A Picture Paints 1,000 Words: How do your decisions of yesteryear stand up today? (Part 1)

Founder's Building, Royal Holloway, University of London

A Picture Paints 1,000 Words: How do your decisions of yesteryear stand up today? (Part 1)

You don’t have to go far to spot under the careful eye of its mother, a fledgling fresher steering a shopping trolley loaded with essentials for their first term in Uni. This always makes me smile with nostalgia.  At this time of year I always have a hankering to take a trip to Egham, Surrey to wander through my old University campus, Royal Holloway. In my opinion, these are the best days of your life – not school days!! Treasured memories flicker - how I was held in awe of the scale and magnificence of Founder’s Building, a poster of which caught my eye in the school library, “WOW just imagine studying there!" I thought.  Inspired by this incredible architecture on the edge of Windsor Great Park, I focused on turning it into a reality. I thought to myself, “Right – if I am going to Uni (previously I wasn’t sure at all..), then that’s where I’m going to go…now I just have to choose a course!” An obvious choice at the time was just to continue with the subject I was best at and enjoyed….this happened to be French…and pourquoi pas?   And so that was it, UCAS form completed, my first choice my only choice! If it was meant to be, we'd soon see... but  I still worked hard to achieve the BCD grades they offered me (oh those were the days!). One thing I’m certain of now is that school leavers of today are unlikely to make such a key decision in such a blazé, spontaneous and yet laissez-faire fashion when the price tag of three years at University comes in at around £50k.

The reality of my first foray into Halls wasn’t quite so romantic as the image that had inspired me - my room resembled something from prisoner cell block H with bare breeze block walls – (swiftly covered in glossy posters of John Taylor from Duran Duran, family pics, timetables, reading lists and post-cards), and one shower and toilet shared between five rooms. After the first few weeks of lectures, tutorials and seminars on Balzaac, Camus and Montaigne, and a few corridor chats with lovely Lorraine a couple of rooms down, I realised that the huge literary focus of my French degree wasn’t quite floating my bâteau. I wanted to explore a combined joint honours degree of French with Psychology. This line of enquiry was quickly extinguished when I learned that a pre-requisite for psychology was an A Level in one of the sciences. Merde!! So I had to knuckle down with getting through my reading list and choose a subsidiary subject to break up the monotony of existentialism and renaissance philosophy. Italian caught my fancy and that was that - I threw myself into trying to be linguist and planned my six-week inter-railing trip that summer exploring as much of Italy and France as my meagre budget would allow.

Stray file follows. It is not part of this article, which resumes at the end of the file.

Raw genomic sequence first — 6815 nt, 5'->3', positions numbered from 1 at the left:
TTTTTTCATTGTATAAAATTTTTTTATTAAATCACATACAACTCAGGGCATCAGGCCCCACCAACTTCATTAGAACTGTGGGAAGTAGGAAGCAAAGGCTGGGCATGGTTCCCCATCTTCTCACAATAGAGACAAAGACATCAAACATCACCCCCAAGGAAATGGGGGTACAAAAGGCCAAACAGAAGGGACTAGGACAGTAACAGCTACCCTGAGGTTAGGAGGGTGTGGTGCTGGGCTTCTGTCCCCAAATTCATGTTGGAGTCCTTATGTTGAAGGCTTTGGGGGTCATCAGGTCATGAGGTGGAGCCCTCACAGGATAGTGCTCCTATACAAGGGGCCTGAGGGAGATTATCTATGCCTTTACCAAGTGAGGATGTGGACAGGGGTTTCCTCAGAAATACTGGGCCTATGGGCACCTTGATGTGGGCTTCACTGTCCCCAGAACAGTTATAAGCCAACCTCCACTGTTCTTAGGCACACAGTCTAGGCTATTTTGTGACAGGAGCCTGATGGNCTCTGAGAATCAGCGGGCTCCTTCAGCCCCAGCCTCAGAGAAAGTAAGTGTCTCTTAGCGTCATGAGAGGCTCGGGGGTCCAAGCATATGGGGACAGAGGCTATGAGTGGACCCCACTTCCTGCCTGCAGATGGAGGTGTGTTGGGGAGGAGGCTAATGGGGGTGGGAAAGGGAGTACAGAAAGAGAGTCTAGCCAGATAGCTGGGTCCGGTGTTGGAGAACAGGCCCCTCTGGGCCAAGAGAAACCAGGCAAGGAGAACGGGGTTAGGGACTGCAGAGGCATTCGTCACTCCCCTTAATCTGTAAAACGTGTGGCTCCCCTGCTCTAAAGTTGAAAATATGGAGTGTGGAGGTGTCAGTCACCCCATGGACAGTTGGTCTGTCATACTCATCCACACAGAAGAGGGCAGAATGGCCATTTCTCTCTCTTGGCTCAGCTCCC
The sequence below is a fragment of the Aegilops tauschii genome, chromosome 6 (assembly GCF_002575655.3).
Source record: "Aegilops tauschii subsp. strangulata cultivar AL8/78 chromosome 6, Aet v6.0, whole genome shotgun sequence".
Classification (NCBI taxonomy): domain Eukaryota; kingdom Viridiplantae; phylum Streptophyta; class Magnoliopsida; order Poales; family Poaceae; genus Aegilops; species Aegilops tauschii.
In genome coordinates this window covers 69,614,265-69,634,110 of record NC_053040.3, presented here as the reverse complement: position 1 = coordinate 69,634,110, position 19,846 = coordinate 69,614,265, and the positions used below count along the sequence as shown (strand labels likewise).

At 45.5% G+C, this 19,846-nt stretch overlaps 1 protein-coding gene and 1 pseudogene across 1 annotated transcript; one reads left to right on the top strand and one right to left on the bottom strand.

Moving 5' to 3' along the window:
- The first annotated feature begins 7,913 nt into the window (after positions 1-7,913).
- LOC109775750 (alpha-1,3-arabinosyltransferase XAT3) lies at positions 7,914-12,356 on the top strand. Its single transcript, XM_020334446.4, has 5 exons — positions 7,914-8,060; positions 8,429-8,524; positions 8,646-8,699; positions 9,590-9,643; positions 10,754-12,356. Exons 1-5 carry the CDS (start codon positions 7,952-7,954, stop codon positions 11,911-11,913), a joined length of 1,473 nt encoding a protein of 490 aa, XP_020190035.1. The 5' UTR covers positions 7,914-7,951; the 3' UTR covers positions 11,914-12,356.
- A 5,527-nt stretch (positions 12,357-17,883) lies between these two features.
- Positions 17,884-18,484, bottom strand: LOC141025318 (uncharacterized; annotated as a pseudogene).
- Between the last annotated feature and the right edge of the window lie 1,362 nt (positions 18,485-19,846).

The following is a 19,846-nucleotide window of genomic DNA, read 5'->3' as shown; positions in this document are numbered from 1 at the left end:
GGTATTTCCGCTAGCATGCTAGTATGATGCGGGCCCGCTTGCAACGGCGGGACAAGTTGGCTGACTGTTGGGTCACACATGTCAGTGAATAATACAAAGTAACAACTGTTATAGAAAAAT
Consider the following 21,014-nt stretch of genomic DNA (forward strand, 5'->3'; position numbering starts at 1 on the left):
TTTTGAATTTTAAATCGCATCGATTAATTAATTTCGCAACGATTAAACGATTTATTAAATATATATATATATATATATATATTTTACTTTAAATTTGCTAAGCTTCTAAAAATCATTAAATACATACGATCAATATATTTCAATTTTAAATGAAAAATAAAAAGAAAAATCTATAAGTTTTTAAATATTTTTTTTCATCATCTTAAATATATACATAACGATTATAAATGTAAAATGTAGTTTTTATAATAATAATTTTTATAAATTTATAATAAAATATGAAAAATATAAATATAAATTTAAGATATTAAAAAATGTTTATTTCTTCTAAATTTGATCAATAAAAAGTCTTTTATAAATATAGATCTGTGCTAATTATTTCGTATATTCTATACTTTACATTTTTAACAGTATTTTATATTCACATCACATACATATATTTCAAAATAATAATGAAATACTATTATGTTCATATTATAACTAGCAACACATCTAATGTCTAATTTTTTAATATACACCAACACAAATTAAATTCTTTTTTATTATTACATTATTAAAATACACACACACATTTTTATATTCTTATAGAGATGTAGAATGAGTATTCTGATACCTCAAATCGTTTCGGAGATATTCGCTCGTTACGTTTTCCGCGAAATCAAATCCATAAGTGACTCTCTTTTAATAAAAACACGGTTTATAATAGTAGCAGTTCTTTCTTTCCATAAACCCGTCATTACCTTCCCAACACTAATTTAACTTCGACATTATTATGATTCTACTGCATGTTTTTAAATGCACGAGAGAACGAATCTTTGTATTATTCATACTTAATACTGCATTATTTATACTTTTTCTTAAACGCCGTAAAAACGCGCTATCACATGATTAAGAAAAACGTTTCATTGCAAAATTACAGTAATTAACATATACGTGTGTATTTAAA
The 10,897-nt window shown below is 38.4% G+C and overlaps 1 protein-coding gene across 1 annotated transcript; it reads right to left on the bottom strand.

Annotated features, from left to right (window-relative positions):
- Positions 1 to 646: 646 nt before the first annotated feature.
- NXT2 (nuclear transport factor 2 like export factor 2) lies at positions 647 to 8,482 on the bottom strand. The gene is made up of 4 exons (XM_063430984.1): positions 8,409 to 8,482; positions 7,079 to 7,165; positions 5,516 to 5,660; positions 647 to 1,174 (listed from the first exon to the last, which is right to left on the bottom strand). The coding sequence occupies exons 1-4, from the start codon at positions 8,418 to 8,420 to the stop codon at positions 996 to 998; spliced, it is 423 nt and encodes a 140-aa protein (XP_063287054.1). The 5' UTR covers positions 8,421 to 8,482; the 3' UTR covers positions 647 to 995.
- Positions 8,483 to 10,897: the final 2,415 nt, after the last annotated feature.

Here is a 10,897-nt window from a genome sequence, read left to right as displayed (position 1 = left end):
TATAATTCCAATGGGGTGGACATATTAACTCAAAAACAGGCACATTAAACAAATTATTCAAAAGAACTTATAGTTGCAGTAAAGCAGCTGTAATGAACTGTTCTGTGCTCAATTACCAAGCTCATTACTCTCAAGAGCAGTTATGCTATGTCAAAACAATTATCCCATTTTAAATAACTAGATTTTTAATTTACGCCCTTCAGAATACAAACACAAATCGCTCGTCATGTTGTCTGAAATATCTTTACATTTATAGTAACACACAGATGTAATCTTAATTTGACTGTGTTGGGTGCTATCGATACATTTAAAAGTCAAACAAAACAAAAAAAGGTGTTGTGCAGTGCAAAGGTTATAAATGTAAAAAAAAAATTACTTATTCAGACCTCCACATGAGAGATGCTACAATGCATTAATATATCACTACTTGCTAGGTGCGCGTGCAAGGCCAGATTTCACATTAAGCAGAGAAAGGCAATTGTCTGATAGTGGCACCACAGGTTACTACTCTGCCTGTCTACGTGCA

Other fond memories include the fun of both ladies and mixed hockey, lunch and beers in the Happy Man Pub on a Saturday after a match and rainy Sundays spent deep in the wonderful old library in Founder’s, with its creaking floorboards, large leather-topped tables, and piping hot radiators that created a soporific cosiness that almost always triggered a 20 minute nap before starting the next essay. The night of the 15th October 1987 (when Britain’s worst storm hit) I recall cowering in my single bed in my bed-sit, thinking that the window was going to come in. The next morning, enormous trees littered the A30 like matchsticks – I couldn’t believe my eyes.

In my 3rd year I boarded in a top floor flat in a boarding school deep in the Loire region where as the English 'Assistante’ I did my best to teach English to French teenagers. They had different ideas, believing my primary raison d’être was to be the butt of their adolescent jokes. It put me off teaching for life, but laid the foundations for a deep respect of anyone who can control a classroom of teenagers. I got to learn to ice-skate at breakneck speed; went to the cinema twice a week for a year (there wasn’t loads to do in this old textile town); spent six weeks in the French Alps learning to ski; met my future husband in a ski bubble, and before I knew it I was back in Egham for my final year.

Looking again at this incredible photograph that still holds me in awe today, I wonder how different my impulses and decisions would be if I was 18 today……. would I meander so haphazardly into a languages degree on the strength of the romantic allure of  a faux-French Chateau?  Did following my heart serve me well in the fullness of time? Would I consider the same pathway a good return on investment today or would the choice of an apprenticeship offer better options for a career in Human Resources. Have you stopped to think about how your decisions of yesteryear stand up today?

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